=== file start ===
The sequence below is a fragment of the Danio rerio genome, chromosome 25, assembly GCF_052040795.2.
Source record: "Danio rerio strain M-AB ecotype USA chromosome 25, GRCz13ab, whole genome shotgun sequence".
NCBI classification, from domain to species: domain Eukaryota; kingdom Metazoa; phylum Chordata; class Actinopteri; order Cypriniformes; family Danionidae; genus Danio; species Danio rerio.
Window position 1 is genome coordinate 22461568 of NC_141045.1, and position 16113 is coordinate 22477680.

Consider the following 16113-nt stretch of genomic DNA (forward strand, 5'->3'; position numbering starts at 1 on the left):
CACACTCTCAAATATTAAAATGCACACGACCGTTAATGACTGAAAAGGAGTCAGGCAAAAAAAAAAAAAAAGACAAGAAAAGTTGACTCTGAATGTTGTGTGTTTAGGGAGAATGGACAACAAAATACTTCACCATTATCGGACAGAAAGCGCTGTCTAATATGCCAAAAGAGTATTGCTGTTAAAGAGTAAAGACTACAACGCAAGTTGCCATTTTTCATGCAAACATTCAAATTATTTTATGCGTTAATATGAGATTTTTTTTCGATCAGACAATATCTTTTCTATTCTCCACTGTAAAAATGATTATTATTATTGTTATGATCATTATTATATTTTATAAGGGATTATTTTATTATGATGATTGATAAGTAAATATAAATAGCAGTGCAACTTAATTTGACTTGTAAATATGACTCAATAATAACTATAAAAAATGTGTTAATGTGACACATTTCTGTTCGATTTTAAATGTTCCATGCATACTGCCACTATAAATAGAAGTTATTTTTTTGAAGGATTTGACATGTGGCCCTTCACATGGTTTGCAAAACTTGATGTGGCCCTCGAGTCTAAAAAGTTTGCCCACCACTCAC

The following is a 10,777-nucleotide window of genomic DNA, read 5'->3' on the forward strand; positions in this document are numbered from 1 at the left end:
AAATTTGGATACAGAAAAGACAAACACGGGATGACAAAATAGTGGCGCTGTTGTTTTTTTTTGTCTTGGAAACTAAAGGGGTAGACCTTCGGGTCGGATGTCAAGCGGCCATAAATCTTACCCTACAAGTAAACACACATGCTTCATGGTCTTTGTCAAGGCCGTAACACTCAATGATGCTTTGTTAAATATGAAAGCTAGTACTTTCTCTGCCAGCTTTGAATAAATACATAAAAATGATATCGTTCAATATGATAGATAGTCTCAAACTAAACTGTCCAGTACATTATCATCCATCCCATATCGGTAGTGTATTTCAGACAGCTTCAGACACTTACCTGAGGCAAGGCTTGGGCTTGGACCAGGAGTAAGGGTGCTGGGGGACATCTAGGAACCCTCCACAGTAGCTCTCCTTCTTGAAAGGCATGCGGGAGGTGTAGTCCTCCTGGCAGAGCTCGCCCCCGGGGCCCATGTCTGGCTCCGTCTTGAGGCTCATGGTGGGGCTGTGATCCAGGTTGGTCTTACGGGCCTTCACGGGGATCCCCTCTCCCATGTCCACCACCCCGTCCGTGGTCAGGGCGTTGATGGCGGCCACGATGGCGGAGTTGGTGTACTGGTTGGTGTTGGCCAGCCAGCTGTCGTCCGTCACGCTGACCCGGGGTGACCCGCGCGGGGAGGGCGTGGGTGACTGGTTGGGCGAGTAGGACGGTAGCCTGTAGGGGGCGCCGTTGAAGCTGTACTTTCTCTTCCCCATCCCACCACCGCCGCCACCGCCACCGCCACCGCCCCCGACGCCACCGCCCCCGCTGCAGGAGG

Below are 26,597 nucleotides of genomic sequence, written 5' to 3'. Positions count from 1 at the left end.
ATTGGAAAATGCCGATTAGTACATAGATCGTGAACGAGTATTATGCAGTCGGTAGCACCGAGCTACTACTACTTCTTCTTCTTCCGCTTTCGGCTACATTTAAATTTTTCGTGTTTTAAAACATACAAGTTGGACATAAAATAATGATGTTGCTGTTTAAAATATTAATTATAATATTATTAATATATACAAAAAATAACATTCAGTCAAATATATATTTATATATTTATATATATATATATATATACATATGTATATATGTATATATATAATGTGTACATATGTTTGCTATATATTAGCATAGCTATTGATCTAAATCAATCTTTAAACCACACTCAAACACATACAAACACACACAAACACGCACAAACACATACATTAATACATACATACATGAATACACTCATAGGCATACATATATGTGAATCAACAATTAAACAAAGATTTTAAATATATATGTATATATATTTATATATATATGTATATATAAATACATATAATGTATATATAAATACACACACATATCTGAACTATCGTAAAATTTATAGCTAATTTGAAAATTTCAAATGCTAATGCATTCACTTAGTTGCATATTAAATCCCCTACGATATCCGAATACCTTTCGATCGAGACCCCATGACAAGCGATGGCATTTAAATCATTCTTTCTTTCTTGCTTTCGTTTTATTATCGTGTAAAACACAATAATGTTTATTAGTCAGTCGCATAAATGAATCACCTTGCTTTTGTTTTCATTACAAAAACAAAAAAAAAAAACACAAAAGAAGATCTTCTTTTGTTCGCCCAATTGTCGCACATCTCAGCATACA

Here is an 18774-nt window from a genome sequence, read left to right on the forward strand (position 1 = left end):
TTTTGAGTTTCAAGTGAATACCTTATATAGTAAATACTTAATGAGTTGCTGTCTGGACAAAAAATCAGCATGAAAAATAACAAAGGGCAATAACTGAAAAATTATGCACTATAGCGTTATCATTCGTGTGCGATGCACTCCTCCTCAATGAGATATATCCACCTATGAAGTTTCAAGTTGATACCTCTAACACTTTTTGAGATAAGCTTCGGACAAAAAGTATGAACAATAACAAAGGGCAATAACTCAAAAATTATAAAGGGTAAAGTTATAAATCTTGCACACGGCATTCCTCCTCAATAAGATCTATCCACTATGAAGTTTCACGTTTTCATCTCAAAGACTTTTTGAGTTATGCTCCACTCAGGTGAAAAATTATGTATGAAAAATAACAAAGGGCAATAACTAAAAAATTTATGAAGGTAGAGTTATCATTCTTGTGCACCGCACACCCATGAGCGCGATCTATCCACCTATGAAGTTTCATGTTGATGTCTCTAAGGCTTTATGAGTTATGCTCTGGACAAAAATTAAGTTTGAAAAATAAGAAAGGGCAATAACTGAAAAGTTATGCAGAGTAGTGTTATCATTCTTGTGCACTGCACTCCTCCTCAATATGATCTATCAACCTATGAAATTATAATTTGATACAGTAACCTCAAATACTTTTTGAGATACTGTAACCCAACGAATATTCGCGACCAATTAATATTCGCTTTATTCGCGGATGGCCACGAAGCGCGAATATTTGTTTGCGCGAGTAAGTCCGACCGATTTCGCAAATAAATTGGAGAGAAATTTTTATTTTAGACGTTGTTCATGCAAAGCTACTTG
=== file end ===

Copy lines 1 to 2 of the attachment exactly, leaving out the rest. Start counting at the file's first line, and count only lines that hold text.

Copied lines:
The sequence below is a fragment of the Danio rerio genome, chromosome 25, assembly GCF_052040795.2.
Source record: "Danio rerio strain M-AB ecotype USA chromosome 25, GRCz13ab, whole genome shotgun sequence".